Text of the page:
Finally, microgrids provide customers with protection against cybersecurity threats on the grid. The investment in “smart” technology on the grid in the past decade is important on the one hand, but, that added intelligence also creates a potential target for attack by hackers, foreign state-backed bad actors, and others with an interest in disrupting the grid. Investing in islanding technology provides a measure of energy security against the growing threats on the broader grid.
Breaking Through the Remaining Barriers for Microgrids
Although many of the stars are aligning for microgrids today, a number of persistent challenges holding back the microgrid industry remain. One of the most common ones we see is that the prospect of combining a suite of technologies into a functional microgrid involves more complexities, which may be new and confusing to many would-be customers and even providers. On the demand side, customers are often facing difficulty determining the value of resiliency to their organization or convincing key decision-makers of its importance. On the supply side, vendors and microgrid integrators have more experience selling standalone products and services than complex solutions like microgrids, so many are at the beginning of the learning curve as well. This new set of opportunities requires the expertise of a new set of energy services providers that can integrate these solutions so that they do not become a burden on the end user customer.
In the ideal case, a customer would engage an advisor with a proven track record of operational microgrids that can lead them through the entire process, from the initial scoping stages to commissioning and perhaps even to operations & maintenance. Working with an experienced advisor can take much of the guesswork out of the microgrid development process.
Engaging an experienced advisor can also enable the team to design a “holistic microgrid,” or a microgrid that is designed with the whole system in mind. Many rush to put in solar PV and energy storage as the first steps in their microgrid given the hype around them without thinking about the energy profile of the site overall. A holistic microgrid, in contrast, would start with energy efficiency measures that reduce the fundamental energy demand of the site so that subsequent energy generation systems, be they PV, CHP, or anything else, are right-sized to the setting. Without this crucial step, microgrid customers may be wasting money on systems that are larger than necessary, creating higher capital and operating costs that could be avoided with a lower energy load.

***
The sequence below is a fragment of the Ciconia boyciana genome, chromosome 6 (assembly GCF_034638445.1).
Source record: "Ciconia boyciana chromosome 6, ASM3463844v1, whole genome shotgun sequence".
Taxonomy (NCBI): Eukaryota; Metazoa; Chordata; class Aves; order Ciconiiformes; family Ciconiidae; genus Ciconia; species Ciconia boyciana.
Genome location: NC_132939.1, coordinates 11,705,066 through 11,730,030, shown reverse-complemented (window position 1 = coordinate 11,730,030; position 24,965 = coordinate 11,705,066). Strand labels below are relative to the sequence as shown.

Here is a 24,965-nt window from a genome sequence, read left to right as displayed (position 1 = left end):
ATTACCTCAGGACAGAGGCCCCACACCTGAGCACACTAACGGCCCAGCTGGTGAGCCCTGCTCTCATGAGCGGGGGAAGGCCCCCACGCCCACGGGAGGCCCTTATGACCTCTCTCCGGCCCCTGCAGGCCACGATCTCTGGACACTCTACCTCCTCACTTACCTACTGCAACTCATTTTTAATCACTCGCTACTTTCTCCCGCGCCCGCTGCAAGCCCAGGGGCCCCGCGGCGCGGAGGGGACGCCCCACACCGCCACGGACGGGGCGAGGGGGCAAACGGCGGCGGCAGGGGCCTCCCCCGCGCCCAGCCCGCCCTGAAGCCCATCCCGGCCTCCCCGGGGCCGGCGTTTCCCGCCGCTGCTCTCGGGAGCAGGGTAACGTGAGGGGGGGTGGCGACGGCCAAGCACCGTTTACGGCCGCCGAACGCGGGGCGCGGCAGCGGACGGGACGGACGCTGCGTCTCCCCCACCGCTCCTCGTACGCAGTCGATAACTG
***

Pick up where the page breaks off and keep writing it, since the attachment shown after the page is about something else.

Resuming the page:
One of the other key strategies that can help a customer initiate the process of acquiring a microgrid is by starting with a “foundational microgrid” and phasing subsequent projects over time. A foundational microgrid is designed to a scale that addresses a few clearly defined pain points or priorities for a customer but stops short of a complete microgrid deployment. Although the format of a foundational microgrid will vary significantly from one setting to another, it will likely provide a customer with some measure of resiliency as well as energy cost reduction. Microgrid components such as microgrid controllers and energy storage batteries lend themselves well to this kind of phasing since they are designed to be highly interoperable with a wide range of complementary technologies. By starting small, the concept can prove itself, and subsequent projects can be undertaken later to build on top of that foundational microgrid.
Although initiating the microgrid design process may seem daunting, this “perfect storm” of factors that is bringing microgrids into the mainstream cannot be ignored. Rather, the opportunity exists today to find ways to include these new technologies in a customer’s overall business strategy. By approaching the process with a holistic design mentality and planning for smart phasing, energy users can start to take advantage of the diverse benefits that microgrids offer.